Research paper on police brutality

Research paper on police brutality

The potential and risks of police misconduct databases

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Police violence refers to the use of unreasonable force by officers in interactions with civilians. The amount of force used exceeds what would be deemed appropriate in the case. When the situation warrants it, this can require the use of a firearm such as a baton, Taser, or pistol. If the people targeted are gathered in a peaceful assembly, the use of tear gas, nerve gas, or pepper spray can be called police violence. Psychological bullying, physical harassment, false convictions, and sexual abuse are all examples of police brutality. (Contrary Points of View)

Police brutality and reform through a public health lens

Furthermore, several experienced writers admit that writing a research paper on police abuse is more difficult than writing on other subjects because you must review a lot of news and analytical materials in order to reach your own conclusions.
It’s the first paragraph of your article, and it’s where you introduce your main argument. Since it’s usually short (only 5-7 sentences), you should choose your words carefully and use phrases that will catch readers’ attention.
To find out how to present your thoughts, look up some high-quality study paper on police brutality sample on the Internet. It will also explain how to select the proper order of claims, making the article more appealing.
More than two hundred people attended, including Beth Plant, Danny Rodriguez, Jesus Calderon, Johnny Weeks, Richard Moulton, Dimas Diaz, and others. Do you remember any of these names? In reality, they were all killed by police in the United States in 2019. Do you agree that law enforcement officers’ primary mission is to protect people and keep them safe? This universal idea seems to have been overlooked by our police. So, we agreed to write this article to examine the primary causes of police violence in the United States. Let’s do this as a team!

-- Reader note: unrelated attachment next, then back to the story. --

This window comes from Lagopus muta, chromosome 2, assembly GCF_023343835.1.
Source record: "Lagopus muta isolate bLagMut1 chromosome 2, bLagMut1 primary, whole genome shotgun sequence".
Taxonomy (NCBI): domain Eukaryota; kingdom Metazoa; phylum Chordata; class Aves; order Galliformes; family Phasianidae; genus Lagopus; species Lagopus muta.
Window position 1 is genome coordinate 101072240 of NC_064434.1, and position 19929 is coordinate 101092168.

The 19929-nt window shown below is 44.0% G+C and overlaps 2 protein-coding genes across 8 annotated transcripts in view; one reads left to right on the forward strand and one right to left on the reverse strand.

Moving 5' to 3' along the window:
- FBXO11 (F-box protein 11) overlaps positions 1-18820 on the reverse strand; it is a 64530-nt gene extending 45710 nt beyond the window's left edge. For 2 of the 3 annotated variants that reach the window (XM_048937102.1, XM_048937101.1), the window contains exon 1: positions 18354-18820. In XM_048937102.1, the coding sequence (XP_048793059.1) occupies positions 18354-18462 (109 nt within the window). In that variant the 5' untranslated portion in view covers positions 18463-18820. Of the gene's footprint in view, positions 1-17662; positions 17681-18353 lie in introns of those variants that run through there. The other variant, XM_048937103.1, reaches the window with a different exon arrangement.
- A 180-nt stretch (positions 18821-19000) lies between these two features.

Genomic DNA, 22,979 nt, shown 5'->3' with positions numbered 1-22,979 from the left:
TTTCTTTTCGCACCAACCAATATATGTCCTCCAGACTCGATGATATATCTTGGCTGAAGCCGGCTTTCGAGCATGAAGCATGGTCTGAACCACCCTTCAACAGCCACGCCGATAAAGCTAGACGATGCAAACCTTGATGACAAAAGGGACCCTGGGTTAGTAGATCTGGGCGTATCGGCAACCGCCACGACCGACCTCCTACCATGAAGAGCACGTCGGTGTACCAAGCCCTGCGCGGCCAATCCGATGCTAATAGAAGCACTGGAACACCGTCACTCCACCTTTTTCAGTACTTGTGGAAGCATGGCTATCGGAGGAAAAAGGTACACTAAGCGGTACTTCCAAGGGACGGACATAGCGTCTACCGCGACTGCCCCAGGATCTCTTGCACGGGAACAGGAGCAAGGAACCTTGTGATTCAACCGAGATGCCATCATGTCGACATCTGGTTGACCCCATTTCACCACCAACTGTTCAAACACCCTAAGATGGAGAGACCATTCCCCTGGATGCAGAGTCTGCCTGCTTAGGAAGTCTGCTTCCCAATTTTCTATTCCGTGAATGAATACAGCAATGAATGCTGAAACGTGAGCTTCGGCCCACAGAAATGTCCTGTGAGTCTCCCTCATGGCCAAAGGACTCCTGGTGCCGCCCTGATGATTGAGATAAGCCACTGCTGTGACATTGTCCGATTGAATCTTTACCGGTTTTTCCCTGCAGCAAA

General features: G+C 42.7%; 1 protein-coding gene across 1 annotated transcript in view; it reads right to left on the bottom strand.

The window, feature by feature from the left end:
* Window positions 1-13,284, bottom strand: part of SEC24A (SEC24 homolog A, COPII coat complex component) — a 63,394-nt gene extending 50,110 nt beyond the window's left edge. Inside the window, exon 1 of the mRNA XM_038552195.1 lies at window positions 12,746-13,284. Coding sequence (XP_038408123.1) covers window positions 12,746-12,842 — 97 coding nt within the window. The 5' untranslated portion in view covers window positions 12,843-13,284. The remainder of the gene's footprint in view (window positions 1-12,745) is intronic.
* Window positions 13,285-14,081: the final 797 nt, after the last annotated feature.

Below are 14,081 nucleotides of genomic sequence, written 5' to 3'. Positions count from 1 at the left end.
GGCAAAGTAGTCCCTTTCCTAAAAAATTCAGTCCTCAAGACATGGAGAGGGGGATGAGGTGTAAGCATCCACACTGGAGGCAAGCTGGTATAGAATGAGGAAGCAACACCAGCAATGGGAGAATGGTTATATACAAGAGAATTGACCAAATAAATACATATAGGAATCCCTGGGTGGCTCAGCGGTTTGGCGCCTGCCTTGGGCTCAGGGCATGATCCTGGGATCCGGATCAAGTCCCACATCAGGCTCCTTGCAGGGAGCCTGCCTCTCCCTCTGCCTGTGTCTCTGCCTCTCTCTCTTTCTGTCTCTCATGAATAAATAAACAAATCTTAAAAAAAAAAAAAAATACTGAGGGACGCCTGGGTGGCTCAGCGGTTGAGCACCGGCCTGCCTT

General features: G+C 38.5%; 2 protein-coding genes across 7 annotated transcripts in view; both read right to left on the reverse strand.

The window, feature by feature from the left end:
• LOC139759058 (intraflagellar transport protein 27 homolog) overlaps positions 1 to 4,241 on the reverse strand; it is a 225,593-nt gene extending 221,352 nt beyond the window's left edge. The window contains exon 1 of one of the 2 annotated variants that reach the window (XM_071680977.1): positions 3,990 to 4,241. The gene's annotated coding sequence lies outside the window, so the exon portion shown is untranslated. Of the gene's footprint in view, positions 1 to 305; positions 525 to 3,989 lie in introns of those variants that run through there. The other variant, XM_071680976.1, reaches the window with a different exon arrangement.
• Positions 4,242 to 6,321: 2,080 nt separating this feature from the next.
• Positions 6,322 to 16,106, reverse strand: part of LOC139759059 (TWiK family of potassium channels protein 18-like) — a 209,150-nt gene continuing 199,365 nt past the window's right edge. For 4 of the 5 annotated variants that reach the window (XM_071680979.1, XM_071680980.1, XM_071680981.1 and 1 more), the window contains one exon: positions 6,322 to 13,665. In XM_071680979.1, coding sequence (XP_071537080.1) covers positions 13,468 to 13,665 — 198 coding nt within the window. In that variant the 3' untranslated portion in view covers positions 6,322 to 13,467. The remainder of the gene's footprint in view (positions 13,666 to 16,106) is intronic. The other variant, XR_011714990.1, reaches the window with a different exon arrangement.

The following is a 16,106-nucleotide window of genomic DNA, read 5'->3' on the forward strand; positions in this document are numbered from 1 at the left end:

Coleman hughes | police brutality

Scientists have attempted to identify some predictors, such as racial bias, a bad temper, insecure masculinity, and other personal characteristics, many of which can be identified using simulations already used in officer training5. Such screening, according to Nix, may aid in the vetting of officers before they are hired. However, he cautions that raising the recruiting bar could be impractical since many police forces are still having trouble attracting and retaining highly qualified applicants. Patterns of bad behavior among officers could be detected using similar forecasting models. According to data from the New York City Police Department, officers with several negative marks in their reports were more than three times as likely than other officers6 to shoot their weapon.
It’s possible that such corruption is infectious. Another report conducted in February looked at police officer grievances in Chicago, Illinois. While only a small percentage of officers shoot at civilians, those who do so often act as “brokers” in policing’s social networks7. Other officers affiliated with them were also discovered to be at a higher risk of being shot. In the United States, however, disciplinary action, let alone dismissing a police officer, is notoriously difficult. Officers’ union arrangements provide them with benefits that have been linked to a rise in misconduct8. A bill of rights for law enforcement officers protects officers from misconduct investigations in several jurisdictions. “One issue we need to look at closely is state laws and union contracts that have either faulty or excessively secure policies that shield officers from proper accountability,” says Seth Stoughton, a retired cop who now teaches law at the University of South Carolina in Columbia.

Deray mckesson’s police brutality research

More than two decades after the 1992 Los Angeles riots brought the issue to mainstream public attention and prompted several law enforcement reforms, reports of excessive force by US police forces continue to make headlines. In recent years, deaths at the hands of police have ignited a heated debate across the world.
Following a two-year investigation, the US Department of Justice (DOJ) found in April 2014 that the Albuquerque, New Mexico, police department “engages in a pattern or practice of using excessive force, including deadly force, in violation of the Fourth Amendment,” and a similar DOJ finding in December 2014 with regard to the Clev Police Department. The Department of Justice also released a study in March 2015 outlining a pattern of “clear racial disparities” and “discriminatory intent” on the part of the Ferguson, Missouri, police department.
According to the Washington Post in July 2015, a persistent issue that is only now being acknowledged is a lack of preparation for officers working with mentally ill individuals, a condition that often escalates into violent confrontations.